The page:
Harmony versus Dichotomy

by Benjamin Studebaker

It is often overlooked how democracy changes the nature of politics from a question of “what is best for society, what leads to harmony?” to a question of “how can my faction or voting block get its way over other factions or voting blocks, how can I best exploit dichotomy?”.  Philosophers and theorists often see politics as a question of how to create the good state, the good society, but this view does not correspond to the larger population’s understanding. As most voters are not philosophers or theorists, the entire political process becomes designed around this alternate, inaccurate understanding. Let us elaborate on the differences between the harmony of the philosopher and the dichotomy of the voter and see how truly dangerous and destructive the latter’s perception is to wider society.

Let us consider, for example, the problem of distributive justice, or the distribution of wealth. For centuries this has been a recurrent theme in the works of philosophers, in which they attempt to balance different perspectives and points of view to reach a conclusion that is to the harmonious benefit of society broadly. Take, for example, John Rawls–Rawls argues that if none of us knew what sort of role we would have in society (whether we would be rich or poor, intelligent or stupid, and so on), we would choose a system in which inequality of wealth is only tolerated to the extent that it benefits the poorest individual. This system is designed to be accommodating to everyone–the particularly capable under Rawls’ system can justify an unequal distribution of wealth if they can show that paying them more will result in greater benefit to the poor. In this sense, one could be both economically right wing and Rawlsian, if one genuinely believed the unequal distribution to be to the benefit of all, including the poor. Rawls would certainly reject making everyone poorer merely to make everyone more equal. This is a system which, if you buy into its premises, desires to construct a society that is to the harmonious mutual benefit of all participants.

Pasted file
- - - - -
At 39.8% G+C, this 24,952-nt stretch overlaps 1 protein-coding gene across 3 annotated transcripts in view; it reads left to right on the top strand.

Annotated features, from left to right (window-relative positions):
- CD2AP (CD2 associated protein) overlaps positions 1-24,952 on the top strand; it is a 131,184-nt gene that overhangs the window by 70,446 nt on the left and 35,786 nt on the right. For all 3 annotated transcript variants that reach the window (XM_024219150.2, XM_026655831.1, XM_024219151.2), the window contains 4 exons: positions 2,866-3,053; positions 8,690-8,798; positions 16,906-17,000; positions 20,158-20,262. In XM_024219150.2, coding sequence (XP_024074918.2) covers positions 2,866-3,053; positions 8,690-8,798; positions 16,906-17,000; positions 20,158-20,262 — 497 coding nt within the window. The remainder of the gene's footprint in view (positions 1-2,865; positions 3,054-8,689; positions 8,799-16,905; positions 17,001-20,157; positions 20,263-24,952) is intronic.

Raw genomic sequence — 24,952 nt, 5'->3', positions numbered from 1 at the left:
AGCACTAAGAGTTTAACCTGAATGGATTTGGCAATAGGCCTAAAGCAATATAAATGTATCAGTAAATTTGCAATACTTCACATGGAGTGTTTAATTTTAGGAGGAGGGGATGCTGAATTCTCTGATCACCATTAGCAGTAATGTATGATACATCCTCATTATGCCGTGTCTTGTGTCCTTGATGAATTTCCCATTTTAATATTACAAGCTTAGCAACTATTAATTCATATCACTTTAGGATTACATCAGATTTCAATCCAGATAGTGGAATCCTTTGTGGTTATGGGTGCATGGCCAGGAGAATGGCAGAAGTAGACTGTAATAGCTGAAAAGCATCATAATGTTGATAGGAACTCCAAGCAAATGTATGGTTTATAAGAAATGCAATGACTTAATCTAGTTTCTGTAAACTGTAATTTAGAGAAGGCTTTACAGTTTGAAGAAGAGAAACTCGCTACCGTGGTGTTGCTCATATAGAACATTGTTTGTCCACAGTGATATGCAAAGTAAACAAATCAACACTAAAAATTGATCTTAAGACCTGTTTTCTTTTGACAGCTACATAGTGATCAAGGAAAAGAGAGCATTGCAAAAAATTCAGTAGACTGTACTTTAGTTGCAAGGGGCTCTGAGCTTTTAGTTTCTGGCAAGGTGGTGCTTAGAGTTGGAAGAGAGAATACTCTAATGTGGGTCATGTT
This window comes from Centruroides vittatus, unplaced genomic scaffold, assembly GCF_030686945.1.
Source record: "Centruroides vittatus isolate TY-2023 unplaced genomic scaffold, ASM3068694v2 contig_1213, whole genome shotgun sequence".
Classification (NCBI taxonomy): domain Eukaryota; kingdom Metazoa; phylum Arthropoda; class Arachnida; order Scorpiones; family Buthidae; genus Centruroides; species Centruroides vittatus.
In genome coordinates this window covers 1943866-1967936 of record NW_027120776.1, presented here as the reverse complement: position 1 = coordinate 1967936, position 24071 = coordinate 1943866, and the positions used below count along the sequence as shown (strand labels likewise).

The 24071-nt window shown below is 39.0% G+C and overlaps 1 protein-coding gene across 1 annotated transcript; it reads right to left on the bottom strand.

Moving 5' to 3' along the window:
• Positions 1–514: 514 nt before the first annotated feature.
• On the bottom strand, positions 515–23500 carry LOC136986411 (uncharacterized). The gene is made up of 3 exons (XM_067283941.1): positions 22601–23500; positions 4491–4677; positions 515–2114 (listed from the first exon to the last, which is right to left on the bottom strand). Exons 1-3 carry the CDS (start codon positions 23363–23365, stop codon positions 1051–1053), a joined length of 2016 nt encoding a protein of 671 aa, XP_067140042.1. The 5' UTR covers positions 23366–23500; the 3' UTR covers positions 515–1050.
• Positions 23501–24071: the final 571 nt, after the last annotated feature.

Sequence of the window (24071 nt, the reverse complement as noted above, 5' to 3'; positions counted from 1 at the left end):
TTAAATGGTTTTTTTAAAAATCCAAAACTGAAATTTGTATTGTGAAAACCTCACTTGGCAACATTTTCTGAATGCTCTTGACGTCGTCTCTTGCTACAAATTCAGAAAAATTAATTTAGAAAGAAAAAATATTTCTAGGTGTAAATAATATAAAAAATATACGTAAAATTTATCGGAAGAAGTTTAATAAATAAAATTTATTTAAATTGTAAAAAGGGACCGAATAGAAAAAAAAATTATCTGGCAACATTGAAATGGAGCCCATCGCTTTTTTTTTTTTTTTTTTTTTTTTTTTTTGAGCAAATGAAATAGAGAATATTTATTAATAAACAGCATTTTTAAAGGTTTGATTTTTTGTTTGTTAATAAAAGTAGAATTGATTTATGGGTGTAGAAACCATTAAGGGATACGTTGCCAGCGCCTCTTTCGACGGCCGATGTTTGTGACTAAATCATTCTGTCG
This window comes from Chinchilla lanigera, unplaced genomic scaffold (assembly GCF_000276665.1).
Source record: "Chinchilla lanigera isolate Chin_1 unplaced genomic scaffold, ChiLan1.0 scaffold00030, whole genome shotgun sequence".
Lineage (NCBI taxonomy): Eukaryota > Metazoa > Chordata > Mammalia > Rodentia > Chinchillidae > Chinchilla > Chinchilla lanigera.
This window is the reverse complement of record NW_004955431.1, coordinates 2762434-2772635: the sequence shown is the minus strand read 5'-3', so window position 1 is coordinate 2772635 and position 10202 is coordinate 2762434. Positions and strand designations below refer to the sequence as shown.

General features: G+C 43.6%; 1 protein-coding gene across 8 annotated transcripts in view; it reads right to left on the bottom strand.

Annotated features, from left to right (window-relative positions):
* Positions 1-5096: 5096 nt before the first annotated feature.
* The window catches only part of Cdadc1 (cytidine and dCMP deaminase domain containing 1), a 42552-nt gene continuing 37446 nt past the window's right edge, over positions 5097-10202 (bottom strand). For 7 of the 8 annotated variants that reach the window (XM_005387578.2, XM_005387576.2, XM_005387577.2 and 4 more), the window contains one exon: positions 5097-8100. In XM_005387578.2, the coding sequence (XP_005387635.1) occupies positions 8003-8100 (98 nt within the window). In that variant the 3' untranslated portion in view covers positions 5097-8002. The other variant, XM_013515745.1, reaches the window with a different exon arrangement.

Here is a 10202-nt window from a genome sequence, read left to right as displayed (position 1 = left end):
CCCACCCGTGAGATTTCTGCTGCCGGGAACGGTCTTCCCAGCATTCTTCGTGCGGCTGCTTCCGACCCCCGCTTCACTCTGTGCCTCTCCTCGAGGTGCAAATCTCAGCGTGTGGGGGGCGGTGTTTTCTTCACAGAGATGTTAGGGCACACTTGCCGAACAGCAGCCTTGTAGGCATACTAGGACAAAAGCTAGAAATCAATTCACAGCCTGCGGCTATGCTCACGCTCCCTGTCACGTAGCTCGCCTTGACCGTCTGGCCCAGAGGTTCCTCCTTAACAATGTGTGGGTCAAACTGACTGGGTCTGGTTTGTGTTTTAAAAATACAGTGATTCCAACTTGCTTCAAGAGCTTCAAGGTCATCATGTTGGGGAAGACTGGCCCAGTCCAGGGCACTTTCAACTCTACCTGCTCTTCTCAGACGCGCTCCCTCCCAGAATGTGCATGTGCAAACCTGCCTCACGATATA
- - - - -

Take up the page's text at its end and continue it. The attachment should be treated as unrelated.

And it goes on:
There are many other arguments in philosophy about distribution that come from a similar desire–the utilitarians, for instance, want to maximise the efficiency of society as a whole, embracing inequalities where they lead to efficiencies and rejecting them where they lead to deficiencies.

However, there is no utilitarian party or Rawlsian party or Lockean or Kantian, or Benthamite, or any other kind of political party with philosophical beliefs of this kind. In the world of empirical politics, we have parties devoted to protecting and advancing particular interests. Republicans advocate policies that are to the immediate benefit of the wealthier sections of society without even bothering to go after the remainder, because those people do not donate money to the party and are unlikely to vote for it. Romney said that 47% of the public is not going to vote republican, and he is in this sense correct about that–Romney is making no effort to create a society that is to the benefit of that portion of society. At the same time, the democrats exclusively make policies that are to the immediate benefit of the middle classes without bothering to go after the remainder for the very same reason.